You can be a witness for Christ by imitating Christ: speak a word of healing, of peace, of charity wherever you find yourself. Shine out joy! Tell the truth about our redemption in Christ: he died for us so that when we confess our sins, repent of them and do penance, we are able to receive God’s forgiveness as freed men and women, and then put that forgiveness to use as healthy food for our growth in holiness. You can be a witness for Christ by doing everything you do for the greater glory of God, by not seeking first your own benefit but the benefit of others, and always, always telling the truth of the faith.

Jesus seems restrained by a need for secrecy and silence. Are we restrained in our witness as well by secrecy and the need for silence? Do we contain our witness as a private matter, a personal religious thing that we practice alone? Maybe there is a spirit of shame or embarrassment gagging your witness? Or maybe a spirit of intellectual pride or fear of ridicule? Maybe you have been bitten by the All-Religions-Are-Basically-the-Same bug and think that witnessing to Christ is somehow intolerant of religious diversity or unnecessarily provocative. Or perhaps your witness has been silenced by the anger and spite of dissenters within the Church. Regardless—literally, without regard to any these or for any these—you approach this altar today/tonight to take into your body the Body and Blood of Christ, the One Who died for you, the One who reached out across creation as the breath of life over the void and touched you; touches you, heals you.

Go. Show yourself to the World, to the Church, and offer as your witness the cleansing that Jesus Christ has accomplished in you. Spread it abroad. And keep coming back and keep going out.

I turn to you, Lord, in time of trouble, and you fill me with the joy of salvation.

6 comments:

  1. Father Mark Daniel, O.Cist.2:49 PM

    Magnificent, Father! We had the Mass of Our Lady of Lourdes with proper readings for the Anointing of the Sick. Forty-three people anointed. You said it! "Jesus is spending a great deal of time healing the sick. . . ."
    Our preaching was addressed primarily to the Benedictines of Jesus Crucified, nuns who, by vocation, offer their weakness with the sufferings of Christ to the Father.

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  2. The anger and spite of dissenters?

    I see holy and orthodox priests like Brown, Curran, Schillebeeckx, McBrien freely libeled by the heresy-hunters, with the clear purpose of silencing or intimidating them. Even when Card. Ratzinger praised Brown as the kind of exegete the Church needs more of, their frenzy only increased in volume. Recall that in the New Testament the spite and venom came from the self-designated orthodox, Caiphas and the Pharisees. They saw Jesus as a dissenter, a heretic, a liberal. Like the above mentioned priests, Jesus replied with discretion, silence, calm, patience and infinite educative compassion, though sometimes also with prophetic rage, as in Matthew 23.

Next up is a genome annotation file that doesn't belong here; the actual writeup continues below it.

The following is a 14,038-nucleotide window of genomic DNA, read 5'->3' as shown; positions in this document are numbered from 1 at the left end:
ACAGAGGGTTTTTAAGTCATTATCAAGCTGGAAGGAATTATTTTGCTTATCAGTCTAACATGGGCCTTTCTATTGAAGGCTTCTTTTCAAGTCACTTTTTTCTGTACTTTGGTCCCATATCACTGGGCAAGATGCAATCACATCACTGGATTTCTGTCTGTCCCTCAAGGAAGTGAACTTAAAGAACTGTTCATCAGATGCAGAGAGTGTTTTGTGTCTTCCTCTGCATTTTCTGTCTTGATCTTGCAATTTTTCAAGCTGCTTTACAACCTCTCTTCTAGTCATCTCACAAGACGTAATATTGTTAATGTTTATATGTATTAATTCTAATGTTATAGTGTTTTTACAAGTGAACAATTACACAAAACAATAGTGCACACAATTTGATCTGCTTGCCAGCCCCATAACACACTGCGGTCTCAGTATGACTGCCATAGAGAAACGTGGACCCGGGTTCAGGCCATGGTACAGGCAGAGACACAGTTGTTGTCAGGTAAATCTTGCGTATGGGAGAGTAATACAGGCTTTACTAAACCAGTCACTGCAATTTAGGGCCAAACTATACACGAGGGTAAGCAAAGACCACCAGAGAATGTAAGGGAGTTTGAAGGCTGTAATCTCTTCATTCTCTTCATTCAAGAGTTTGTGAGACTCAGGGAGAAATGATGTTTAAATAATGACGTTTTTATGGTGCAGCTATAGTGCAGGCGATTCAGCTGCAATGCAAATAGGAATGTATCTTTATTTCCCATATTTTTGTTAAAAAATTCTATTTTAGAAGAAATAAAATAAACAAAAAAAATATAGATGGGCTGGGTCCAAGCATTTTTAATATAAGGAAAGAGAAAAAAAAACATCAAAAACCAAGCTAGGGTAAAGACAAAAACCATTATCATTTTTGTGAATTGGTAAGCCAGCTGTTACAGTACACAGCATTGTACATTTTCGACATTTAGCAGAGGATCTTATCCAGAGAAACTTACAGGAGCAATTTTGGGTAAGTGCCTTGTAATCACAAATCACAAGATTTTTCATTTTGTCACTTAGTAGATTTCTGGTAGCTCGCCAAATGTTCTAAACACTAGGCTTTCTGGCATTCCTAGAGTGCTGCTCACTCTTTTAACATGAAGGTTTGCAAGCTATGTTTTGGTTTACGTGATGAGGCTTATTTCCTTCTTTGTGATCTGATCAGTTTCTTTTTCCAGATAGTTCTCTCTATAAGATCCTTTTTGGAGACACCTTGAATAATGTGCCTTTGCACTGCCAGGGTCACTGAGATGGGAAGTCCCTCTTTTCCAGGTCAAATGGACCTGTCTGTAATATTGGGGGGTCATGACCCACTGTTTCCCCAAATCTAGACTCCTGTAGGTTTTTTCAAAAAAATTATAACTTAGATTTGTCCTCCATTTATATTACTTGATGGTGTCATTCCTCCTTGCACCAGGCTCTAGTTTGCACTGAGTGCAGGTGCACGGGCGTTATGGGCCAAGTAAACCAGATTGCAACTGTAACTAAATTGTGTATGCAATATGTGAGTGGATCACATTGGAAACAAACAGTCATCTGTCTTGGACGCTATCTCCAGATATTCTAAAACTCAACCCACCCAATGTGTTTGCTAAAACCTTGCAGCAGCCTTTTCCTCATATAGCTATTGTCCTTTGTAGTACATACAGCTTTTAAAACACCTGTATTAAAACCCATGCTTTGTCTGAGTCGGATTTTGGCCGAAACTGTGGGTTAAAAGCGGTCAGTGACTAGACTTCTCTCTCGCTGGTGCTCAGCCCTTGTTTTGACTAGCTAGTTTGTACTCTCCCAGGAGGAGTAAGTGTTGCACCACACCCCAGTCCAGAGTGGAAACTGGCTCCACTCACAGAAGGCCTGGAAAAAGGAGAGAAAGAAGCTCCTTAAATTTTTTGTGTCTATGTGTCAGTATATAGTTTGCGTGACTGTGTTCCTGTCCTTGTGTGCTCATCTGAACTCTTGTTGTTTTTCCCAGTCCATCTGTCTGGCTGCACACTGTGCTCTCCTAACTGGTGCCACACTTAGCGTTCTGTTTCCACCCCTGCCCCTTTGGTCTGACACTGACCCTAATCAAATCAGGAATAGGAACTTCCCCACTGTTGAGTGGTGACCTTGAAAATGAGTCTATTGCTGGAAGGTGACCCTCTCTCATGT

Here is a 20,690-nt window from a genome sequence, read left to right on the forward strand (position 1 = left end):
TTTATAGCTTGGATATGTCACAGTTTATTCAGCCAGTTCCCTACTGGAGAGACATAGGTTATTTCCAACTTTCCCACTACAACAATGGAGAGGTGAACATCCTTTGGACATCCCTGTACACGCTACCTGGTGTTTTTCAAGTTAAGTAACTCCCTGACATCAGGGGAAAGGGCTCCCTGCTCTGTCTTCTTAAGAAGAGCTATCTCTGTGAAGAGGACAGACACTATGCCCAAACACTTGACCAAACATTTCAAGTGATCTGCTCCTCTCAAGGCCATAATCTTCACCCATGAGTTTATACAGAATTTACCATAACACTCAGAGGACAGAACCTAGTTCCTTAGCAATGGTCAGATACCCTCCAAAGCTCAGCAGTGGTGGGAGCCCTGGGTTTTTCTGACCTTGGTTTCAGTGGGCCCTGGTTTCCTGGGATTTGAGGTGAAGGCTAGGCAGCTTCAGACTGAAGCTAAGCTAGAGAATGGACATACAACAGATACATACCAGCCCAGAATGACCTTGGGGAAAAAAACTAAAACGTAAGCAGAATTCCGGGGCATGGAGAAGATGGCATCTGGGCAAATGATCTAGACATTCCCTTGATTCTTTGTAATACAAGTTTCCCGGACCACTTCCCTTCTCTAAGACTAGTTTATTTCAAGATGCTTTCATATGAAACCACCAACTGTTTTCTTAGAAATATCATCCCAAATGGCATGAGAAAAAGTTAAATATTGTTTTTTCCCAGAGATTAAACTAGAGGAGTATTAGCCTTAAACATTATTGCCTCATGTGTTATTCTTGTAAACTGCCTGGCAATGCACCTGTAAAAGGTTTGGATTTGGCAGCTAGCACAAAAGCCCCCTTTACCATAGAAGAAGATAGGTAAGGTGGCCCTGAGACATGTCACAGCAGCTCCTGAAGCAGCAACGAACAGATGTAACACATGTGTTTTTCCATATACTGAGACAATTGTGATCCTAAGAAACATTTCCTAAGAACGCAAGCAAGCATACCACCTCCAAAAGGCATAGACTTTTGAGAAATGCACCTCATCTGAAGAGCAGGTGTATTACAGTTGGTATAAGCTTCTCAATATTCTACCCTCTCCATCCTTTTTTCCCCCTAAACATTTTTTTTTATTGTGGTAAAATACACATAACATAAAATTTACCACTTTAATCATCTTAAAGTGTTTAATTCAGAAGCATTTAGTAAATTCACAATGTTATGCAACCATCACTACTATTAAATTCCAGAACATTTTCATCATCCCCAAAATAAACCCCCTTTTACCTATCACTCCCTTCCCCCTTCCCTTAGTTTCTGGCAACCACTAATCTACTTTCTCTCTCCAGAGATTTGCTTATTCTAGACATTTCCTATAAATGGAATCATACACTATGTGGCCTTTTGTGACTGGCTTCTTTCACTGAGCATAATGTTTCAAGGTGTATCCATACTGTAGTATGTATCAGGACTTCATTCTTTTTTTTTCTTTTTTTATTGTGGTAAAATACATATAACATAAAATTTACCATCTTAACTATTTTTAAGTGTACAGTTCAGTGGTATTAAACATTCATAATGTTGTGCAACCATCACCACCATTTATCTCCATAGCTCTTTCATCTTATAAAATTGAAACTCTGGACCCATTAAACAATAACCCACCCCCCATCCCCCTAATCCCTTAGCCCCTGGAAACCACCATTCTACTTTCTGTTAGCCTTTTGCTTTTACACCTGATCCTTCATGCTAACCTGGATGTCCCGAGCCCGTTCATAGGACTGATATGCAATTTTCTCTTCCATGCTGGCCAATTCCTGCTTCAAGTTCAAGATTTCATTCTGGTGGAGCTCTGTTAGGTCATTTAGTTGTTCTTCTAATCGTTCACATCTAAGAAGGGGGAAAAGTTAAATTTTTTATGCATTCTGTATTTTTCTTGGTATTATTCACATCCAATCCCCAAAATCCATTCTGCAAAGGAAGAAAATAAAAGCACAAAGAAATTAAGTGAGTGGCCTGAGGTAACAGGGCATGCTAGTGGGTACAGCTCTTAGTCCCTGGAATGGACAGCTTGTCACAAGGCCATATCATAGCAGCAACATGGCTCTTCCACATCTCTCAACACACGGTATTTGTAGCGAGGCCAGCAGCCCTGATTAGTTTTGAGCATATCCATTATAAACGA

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  3. SoVT writes: "They saw Jesus as a dissenter, a heretic, a liberal."

    I have no idea what we're supposed to do with this sentiment. Jesus was a dissenter, a heretic, and, for his day perhaps, a liberal. So what? His dissension, heresy, and liberality gave us the Truth of the Gospel. He was dissenting from the "traditions of men" that had grown up around the Law. His "heresy" was the proclamation of the coming of his Father's kingdom. And his "liberality" was the offer of salvation to all through his sacrifice on the cross. He gave us truthful content not purposeless process.

    Are you wanting us to believe that simply b/c you can retroactively label Jesus with your favorite adjectives that those adjectives slapped on anyone now somehow lends them the credibility of Jesus? If so, then you need to be writing columns supporting the sedevacantists, et. al. b/c they are most definitely dissenters, heretics, and liberals given your understanding of the terms. They are standing against the established Church as it is described in the documents of Vatican Two, fighting against Church authority, resisting the hegemony of the hierarchy! Are they heroes for you b/c they dissent? Or is only some kind of dissent permissible for you?

    Fr. Philip, OP

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  4. Anonymous2:52 PM

    I am very happy that I found your blog. Thanks for publishing your homilies. I will gladly visit again.

    Andreas

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  5. Thank you, Fr, Mark and Anon. I am always pleased to hear that folks have benefited from my homilies. I'm hoping to figure out a way to record them as I preach them. My current method of recording them in my office is a bit dull.

    Fr. Philip

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  6. Anonymous4:17 PM

    father, that was a very good homily. it was one of the best that i have ever read. (I still like Spirit of Vatican 2's view more though :))
    Ryan McKanna